Having both a Mom and a Dad seems pretty important in a child’s life, doesn’t it? I thought so and still think so.
But should it be a sole reason for placing a child for adoption? I don’t think so. It was a large part of my reasoning in placing Charlie. I had split from Noah’s dad and already felt guilty enough knowing one child was going to be raised in a “broken home.” I began to think that I really might not have been capable of parenting two children alone.
Today, almost six years later, I know I would have been capable. But for me personally, what’s done is done. I can’t undo the past, can only help others learn in the future.
So, let’s explore this two parent thing a little more. Ultimately, if you are faced with the possibility of parenting alone, it’s going to be your decision of whether or not you do that, but I think there are a few factors to think about and consider before making an adoption plan that’s major reasoning is based on giving your child a two parent home.
First of all, one week, one month, or one year after giving birth you could meet Mr. Right. I actually met Mr. Right during my pregnancy, but wasn’t totally sure if he was Mr. Right or Mr. Right Then. You could meet the man of your dreams, fall madly in love, and get married. Then your child is in a two parent home.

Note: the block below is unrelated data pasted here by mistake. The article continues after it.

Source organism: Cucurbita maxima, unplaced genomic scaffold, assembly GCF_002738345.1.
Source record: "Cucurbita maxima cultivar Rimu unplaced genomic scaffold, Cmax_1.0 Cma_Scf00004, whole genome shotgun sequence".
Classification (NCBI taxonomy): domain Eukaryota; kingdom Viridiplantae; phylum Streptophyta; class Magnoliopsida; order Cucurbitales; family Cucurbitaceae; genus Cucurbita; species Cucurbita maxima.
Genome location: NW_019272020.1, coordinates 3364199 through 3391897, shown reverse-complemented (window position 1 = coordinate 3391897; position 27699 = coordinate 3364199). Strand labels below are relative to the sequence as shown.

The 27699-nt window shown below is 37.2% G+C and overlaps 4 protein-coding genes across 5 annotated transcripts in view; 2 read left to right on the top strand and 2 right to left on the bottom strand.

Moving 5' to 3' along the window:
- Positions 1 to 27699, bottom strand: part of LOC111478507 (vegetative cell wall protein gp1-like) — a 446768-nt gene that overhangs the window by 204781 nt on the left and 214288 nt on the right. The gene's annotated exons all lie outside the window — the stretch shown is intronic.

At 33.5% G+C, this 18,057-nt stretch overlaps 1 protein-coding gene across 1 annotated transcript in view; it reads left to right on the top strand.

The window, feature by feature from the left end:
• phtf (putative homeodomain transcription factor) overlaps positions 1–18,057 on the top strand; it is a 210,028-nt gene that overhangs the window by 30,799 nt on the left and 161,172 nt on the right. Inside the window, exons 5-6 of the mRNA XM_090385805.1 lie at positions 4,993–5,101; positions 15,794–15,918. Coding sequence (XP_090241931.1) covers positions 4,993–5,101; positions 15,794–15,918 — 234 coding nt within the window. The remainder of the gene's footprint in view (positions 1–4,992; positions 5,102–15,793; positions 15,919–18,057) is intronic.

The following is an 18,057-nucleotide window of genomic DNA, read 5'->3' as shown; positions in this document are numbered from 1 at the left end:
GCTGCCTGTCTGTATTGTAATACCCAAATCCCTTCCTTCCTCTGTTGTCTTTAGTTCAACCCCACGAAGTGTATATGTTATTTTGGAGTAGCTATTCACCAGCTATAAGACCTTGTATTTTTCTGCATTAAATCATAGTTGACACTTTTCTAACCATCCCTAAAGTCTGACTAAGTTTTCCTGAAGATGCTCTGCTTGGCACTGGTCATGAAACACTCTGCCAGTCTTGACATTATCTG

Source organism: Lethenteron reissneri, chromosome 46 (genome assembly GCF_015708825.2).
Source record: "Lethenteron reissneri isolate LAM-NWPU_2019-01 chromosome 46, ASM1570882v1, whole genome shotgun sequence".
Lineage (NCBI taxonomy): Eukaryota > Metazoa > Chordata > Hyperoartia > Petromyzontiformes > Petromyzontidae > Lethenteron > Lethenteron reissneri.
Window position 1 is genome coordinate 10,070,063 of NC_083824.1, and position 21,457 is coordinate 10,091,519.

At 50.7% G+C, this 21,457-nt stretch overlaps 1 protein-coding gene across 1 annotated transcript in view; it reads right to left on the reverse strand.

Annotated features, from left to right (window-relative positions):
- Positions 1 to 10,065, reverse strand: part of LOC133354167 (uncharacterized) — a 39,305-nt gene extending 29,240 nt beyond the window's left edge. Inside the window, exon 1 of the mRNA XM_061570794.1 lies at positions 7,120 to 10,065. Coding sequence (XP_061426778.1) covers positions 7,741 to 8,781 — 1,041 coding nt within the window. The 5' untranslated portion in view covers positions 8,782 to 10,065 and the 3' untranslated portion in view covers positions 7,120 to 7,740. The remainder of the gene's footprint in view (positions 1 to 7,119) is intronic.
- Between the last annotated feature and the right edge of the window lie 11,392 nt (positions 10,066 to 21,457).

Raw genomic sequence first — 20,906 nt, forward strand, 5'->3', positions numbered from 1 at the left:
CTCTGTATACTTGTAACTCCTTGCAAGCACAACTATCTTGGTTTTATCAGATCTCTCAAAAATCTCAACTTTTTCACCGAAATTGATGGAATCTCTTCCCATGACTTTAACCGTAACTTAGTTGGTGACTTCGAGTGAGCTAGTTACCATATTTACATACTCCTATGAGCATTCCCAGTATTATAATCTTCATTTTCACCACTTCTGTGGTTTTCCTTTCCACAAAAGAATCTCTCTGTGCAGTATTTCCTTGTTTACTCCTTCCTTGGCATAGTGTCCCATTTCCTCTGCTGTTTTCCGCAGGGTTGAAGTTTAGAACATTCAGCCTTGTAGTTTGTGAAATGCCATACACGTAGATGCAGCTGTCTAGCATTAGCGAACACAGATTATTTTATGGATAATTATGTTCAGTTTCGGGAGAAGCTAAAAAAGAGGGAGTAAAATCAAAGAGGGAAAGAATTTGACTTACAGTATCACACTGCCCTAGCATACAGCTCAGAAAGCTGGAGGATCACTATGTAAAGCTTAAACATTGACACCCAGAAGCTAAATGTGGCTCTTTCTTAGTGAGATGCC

Secondly, just because the adoptive parents are together at the time of your baby’s placement, doesn’t mean they will be together forever. Unfortunately, many couples divorce nowadays and your child’s adoptive parents could be one of them. Then your child would no longer be in a two parent home.
So am I saying a two parent or one parent home is better?? I’m not saying either. A child can be raised appropriately in just about any type of family that provides him or her with the love, guidance, and nurturing that a child needs to grow into a well adjusted adult. I’m saying think about the future, not just the here and now. Think about what could change for the good or the bad in the future.